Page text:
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Srimad Bhagavatam

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Of the innumerable collections of spiritual teachings found in Vedic literature, Srimad-Bhagavatam is considered the topmost. Vedic literature is sometimes said to be a “desire tree,” a tree that can yield whatever one might desire, and of that tree the Srimad-Bhagavatam is said to be the ripe and most relishable fruit.

The Bhagavatam's eighteen thousand verses contain hundreds of conversations between self-realized kings, yogis and sages of the ancient world on the subject of how to achieve perfection in life, including descriptions of various incarnations and activities of Krishna—the Supreme Person—and His devotees throughout history. It was compiled by Vyasadeva—editor of the Vedas—as his own commentary on Vedanta-sutra, the essence of all theistic knowledge.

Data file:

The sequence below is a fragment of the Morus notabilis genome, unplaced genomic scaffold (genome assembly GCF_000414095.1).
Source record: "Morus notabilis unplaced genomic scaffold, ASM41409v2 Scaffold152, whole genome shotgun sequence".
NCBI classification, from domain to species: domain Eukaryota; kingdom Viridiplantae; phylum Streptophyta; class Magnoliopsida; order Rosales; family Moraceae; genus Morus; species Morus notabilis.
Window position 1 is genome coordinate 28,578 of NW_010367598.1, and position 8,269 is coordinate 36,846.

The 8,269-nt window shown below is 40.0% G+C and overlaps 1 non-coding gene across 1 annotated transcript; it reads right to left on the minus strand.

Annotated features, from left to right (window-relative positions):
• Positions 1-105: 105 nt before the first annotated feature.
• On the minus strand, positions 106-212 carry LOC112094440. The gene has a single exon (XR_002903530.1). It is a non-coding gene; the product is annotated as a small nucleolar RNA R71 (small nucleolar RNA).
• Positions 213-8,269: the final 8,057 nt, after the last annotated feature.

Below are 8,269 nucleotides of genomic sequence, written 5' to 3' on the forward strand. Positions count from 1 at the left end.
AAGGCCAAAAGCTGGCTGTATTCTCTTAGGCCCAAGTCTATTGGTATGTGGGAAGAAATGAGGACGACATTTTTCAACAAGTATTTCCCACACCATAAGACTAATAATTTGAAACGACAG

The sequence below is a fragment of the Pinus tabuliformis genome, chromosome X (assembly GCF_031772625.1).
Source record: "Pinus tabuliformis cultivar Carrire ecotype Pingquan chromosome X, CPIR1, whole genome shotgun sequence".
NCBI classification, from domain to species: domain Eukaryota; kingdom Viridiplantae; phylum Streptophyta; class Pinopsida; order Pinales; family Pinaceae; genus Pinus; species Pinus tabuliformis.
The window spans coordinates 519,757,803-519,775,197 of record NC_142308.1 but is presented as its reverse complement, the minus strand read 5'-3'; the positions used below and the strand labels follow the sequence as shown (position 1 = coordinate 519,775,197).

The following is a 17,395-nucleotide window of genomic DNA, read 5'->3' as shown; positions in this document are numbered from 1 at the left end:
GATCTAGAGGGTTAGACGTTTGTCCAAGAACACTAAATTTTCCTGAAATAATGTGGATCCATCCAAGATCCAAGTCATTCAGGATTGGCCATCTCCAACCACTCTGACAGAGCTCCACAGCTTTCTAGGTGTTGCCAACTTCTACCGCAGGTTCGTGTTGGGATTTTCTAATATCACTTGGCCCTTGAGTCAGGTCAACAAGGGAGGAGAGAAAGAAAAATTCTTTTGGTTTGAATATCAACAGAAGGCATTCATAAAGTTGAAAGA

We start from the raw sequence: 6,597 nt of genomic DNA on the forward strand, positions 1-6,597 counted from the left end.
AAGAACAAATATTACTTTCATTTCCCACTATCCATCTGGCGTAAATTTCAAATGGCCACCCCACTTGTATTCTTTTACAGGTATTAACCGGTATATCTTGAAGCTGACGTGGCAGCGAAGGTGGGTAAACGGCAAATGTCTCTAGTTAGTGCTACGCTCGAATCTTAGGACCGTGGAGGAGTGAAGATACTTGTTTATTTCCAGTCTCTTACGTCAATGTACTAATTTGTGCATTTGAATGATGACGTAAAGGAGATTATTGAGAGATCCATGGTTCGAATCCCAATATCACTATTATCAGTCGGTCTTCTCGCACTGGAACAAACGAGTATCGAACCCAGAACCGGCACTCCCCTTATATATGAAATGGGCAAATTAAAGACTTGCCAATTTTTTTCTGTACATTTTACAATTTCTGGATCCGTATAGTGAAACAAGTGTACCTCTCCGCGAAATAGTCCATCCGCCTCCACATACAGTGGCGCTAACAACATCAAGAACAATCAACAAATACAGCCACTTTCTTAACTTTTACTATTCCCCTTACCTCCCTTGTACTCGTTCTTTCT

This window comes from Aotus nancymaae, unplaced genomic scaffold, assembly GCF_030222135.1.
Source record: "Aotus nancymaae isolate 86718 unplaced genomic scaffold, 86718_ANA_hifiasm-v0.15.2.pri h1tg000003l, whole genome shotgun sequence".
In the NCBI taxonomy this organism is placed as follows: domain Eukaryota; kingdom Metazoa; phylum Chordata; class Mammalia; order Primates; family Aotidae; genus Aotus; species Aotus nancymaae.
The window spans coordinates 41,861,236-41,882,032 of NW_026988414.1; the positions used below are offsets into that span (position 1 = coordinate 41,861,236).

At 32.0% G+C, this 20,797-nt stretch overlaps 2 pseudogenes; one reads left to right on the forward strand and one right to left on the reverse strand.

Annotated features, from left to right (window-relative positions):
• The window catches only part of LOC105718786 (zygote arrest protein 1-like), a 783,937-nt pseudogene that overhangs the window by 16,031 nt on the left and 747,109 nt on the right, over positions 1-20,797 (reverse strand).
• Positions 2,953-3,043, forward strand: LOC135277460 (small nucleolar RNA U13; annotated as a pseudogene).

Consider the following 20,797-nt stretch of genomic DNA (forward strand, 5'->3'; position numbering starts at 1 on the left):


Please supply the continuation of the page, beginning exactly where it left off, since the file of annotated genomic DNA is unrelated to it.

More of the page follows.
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The Bhagavatam is also known as the Bhagavat Purana, one of the eighteen Puranas (supplemental works) in the Vedic tradition. It is presented in twelve cantos—volumes—each of which deals with a specific aspect of transcendental knowledge. The main theme running throughout the Bhagavatam is the science and practice of bhakti-yoga, devotional service to the Supreme Person.

Srimad-Bhagavatam is sometimes said to begin where the Bhagavad-gita leaves off, since it goes even further into the nature of reality and the relationship between all beings and the Absolute.